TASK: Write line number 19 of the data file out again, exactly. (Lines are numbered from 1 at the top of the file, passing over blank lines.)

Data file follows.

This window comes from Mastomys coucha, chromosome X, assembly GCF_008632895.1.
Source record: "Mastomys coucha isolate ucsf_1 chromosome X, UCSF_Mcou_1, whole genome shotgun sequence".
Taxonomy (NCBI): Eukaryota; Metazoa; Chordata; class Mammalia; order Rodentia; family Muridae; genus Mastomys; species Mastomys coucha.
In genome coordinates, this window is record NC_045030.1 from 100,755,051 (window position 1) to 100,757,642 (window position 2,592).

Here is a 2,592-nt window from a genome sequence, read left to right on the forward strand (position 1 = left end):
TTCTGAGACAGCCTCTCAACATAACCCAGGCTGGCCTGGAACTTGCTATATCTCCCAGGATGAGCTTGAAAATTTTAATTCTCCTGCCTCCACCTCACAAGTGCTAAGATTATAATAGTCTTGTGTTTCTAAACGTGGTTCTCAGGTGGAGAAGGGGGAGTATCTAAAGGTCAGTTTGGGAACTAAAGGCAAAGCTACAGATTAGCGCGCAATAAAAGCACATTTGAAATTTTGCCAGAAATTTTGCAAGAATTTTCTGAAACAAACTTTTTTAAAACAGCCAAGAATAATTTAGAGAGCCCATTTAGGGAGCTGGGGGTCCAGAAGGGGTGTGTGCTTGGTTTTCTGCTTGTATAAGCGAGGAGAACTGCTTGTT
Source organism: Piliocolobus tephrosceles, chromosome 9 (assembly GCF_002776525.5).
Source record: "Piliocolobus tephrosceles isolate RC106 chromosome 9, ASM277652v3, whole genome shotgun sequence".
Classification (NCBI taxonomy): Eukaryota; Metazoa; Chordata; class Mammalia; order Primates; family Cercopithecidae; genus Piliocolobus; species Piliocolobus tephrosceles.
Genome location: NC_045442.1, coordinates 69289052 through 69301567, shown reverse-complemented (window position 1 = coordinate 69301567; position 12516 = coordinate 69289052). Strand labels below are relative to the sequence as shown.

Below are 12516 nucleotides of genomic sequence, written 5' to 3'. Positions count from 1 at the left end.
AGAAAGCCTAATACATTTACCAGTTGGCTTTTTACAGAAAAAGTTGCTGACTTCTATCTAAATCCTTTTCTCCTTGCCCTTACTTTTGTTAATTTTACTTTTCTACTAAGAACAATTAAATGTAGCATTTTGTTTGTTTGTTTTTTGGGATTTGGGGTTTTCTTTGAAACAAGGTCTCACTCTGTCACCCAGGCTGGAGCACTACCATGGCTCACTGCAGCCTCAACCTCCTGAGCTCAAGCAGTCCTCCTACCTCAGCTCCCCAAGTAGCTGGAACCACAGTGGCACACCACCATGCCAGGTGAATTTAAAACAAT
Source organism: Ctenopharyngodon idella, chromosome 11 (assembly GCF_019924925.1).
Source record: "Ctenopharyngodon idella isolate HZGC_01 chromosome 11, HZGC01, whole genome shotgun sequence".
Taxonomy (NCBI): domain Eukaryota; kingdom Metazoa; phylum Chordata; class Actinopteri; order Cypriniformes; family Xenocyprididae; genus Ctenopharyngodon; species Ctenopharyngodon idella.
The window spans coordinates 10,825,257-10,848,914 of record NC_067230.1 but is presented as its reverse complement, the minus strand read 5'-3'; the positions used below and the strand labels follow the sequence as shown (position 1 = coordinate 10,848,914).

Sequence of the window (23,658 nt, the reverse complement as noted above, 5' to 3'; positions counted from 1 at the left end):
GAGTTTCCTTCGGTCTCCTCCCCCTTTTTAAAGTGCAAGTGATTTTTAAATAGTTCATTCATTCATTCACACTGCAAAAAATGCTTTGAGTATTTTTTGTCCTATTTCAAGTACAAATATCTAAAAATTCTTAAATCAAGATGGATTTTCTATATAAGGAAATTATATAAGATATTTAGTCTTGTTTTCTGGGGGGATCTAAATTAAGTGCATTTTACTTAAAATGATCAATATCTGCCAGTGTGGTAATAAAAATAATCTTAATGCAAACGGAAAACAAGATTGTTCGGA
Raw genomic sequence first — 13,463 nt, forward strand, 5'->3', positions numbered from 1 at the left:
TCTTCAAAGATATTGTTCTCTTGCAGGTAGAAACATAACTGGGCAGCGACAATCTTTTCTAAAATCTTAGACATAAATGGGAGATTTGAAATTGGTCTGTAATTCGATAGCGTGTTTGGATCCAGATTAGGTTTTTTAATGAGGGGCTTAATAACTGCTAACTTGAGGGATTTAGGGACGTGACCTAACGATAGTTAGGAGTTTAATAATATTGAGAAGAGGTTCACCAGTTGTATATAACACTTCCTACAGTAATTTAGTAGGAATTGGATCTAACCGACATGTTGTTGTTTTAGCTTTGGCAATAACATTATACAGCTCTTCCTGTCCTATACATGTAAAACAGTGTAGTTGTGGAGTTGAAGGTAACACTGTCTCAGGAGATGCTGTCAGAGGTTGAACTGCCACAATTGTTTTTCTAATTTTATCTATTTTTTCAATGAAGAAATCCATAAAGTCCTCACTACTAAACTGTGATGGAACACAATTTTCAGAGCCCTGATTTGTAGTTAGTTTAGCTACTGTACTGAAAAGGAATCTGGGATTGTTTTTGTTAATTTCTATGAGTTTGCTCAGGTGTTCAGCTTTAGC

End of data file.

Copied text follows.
Raw genomic sequence first — 13,463 nt, forward strand, 5'->3', positions numbered from 1 at the left: